You may have recently received a leaflet through your letterbox from Surrey County Council headed “Summer 2020”. On the third page you will see that the Leader of the Council (our Conservative Weybridge County Councillor), Tim Oliver, is proposing a major reform of local democracy.
There is no doubt that the proposed imposition of a single council for Surrey, a ‘unitary authority’, will have been discussed by the Secretary of State for Housing, Communities and Local Government, Robert Jenrick, and the leaders of Conservative-held counties. Indeed, Cllr Oliver caught even his own Conservatve councillors by surprise when he announced at Council in July that there would be a re-organisation of local government structures and that “this would be in line with the government agenda” and would require “working with government as it presses ahead with the devolution white paper”.
While a unitary authority would undoubtedly bring some financial benefits by eliminating the eleven borough and district councils in Surrey that have seen their financial support from central government reduced significantly over the last ten years, the key question is how a monster council serving 1.2 million people would be able to serve the interests of local residents. The SCC leaflet supports the plan by stating that ‘We want a council that gives real power to local communities’. The Leader, in his statement to the council envisages “A new model of local government, combined with increased powers devolved down to a much more local level” – one wonders how much community power could be asserted, given the size of a single Surrey authority.
Are the government’s proposals in fact another manifestation of the Johnson/Cummings desire to centralise as much as possible – a trend started under Margaret Thatcher? Is it a thinly-veiled attempt to eliminate those troublesome borough councils that are not Conservative controlled? If we get one unitary authority across the whole of Surrey it is likely that Surrey would forever be in the hands of a Tory majority. This proposal, however, is not the only way of rationalising the two tier system in Surrey.
Liberal Democrat councillors in Surrey support the development of single-tier authorities across Surrey as the most cost-effective and customer-centric way forward. They note that one county-wide council would be remote and unaccountable. They suggest instead that we should explore dividing the existing Surrey boroughs into three or four authorities. So, for example, Spelthorne, Runnymede and Elmbridge councils could be combined into a single administrative area taking on all the responsibilities currently divided between the boroughs and the county.
Full government proposals will be revealed in a ‘Recovery and Devolution’ White Paper on local democracy to be published in early autumn. It looks certain that there will be changes. Please let us know your views. Please also contact Tim Oliver and your local MP so they can gauge the response of residents to their proposals.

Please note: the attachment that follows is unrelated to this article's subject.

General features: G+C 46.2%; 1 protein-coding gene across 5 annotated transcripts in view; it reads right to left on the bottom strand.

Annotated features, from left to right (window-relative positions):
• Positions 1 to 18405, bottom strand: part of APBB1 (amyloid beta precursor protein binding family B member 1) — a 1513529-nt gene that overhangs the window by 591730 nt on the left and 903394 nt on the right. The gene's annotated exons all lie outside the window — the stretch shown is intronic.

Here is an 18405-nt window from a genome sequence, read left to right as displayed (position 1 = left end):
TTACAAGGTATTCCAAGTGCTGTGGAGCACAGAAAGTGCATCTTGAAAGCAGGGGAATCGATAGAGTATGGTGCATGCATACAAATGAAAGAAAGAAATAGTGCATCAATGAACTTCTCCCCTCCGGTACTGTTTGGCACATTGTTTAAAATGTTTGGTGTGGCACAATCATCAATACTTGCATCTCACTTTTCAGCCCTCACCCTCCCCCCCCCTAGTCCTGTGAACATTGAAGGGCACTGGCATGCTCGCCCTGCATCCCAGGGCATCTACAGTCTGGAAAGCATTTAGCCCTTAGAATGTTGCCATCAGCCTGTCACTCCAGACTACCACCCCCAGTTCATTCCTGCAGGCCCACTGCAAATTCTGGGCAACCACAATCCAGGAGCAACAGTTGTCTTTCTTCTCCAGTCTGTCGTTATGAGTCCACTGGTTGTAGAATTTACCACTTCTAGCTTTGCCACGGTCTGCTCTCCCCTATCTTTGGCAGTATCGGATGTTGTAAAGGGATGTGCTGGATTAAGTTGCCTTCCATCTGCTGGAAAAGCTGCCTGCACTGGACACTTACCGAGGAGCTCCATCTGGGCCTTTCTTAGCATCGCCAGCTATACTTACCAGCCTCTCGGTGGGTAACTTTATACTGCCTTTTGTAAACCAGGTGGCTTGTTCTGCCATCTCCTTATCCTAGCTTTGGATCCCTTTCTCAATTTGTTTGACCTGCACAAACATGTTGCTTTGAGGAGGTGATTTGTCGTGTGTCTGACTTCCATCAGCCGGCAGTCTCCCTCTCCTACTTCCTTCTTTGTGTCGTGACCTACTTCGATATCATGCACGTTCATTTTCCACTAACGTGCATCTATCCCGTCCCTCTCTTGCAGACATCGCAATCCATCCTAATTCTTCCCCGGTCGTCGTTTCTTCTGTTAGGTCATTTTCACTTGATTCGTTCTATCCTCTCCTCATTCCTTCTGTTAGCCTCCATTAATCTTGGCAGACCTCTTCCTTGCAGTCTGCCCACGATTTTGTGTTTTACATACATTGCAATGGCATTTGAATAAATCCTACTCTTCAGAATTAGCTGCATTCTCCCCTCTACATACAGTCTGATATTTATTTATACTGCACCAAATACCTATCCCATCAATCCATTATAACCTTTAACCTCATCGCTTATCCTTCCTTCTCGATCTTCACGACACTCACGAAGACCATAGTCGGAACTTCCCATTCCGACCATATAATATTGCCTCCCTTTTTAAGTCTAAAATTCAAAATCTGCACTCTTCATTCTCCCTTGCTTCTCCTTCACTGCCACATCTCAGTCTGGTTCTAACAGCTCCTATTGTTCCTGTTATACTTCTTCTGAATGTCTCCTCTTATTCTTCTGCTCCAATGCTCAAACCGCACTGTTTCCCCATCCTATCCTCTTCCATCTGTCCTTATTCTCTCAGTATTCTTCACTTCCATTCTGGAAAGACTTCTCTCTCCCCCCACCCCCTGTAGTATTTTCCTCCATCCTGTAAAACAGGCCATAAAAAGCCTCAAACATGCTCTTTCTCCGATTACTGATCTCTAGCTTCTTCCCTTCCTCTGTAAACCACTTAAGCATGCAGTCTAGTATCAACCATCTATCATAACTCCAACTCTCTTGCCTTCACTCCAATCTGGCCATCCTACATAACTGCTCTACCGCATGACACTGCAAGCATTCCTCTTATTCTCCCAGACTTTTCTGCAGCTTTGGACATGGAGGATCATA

You may also like to join #Residents Against Surrey Single Unitary (#RASSU). You can find out more information at: https://rassu.org.uk/ . You can sign their petition: http://petitions.surreycc.gov.uk/unitary/ and join the campaign: https://rassu.org.uk/join-the-campaign
85 Queens Road: four applications 2020/0265, 0473, 1288 and 1333
At the South Area Planning Sub-Committee held on Thursday 20th August four applications for changes to the former Café Rouge building were considered. Three of these were for more residential accommodation on the site and one was for extending restaurant seating space. The planning procedure allows a developer to make multiple applications for the same site but requires that each application has to be taken on its own merits. In this case there were two very similar applications, one to provide five flats on the site, the other to add three flats. The planning committee could have permitted both and it would then be up to the developer to choose which one to implement.
The application to convert the first and second floors into four flats and add a flat in a rear extension whilst retaining a smaller restaurant (2020/0265) was refused. Councillors believed there would be a significant increase to the parking stress already experienced in this location, particularly in Princes Road and South Road. This was in light of an application for nine flats on the Wessex site in South Road, recently permitted on appeal, and concerns over the cumulative effect this could have on demand for parking spaces.
The developer had also applied to build a mansard roof with dormer windows (2020/0473) for a two-bedroom flat. Councillors raised concerns about the increase to perceived overlooking of gardens and properties on South Road. However, it was deemed there were insufficient technical grounds to support this reason to refuse. The argument was that, as there were already windows on the second floor, windows in the mansard roof would not add to overlooking. Additionally, the separation distance was greater than the 22 metres recommended as a minimum separation distance between facades. Despite the building not being a locally listed building, i.e. a heritage asset, the majority of councillors supported refusal due to the effect the roof would have on the character of this unusual art deco building and on the overall impact to the local street scene.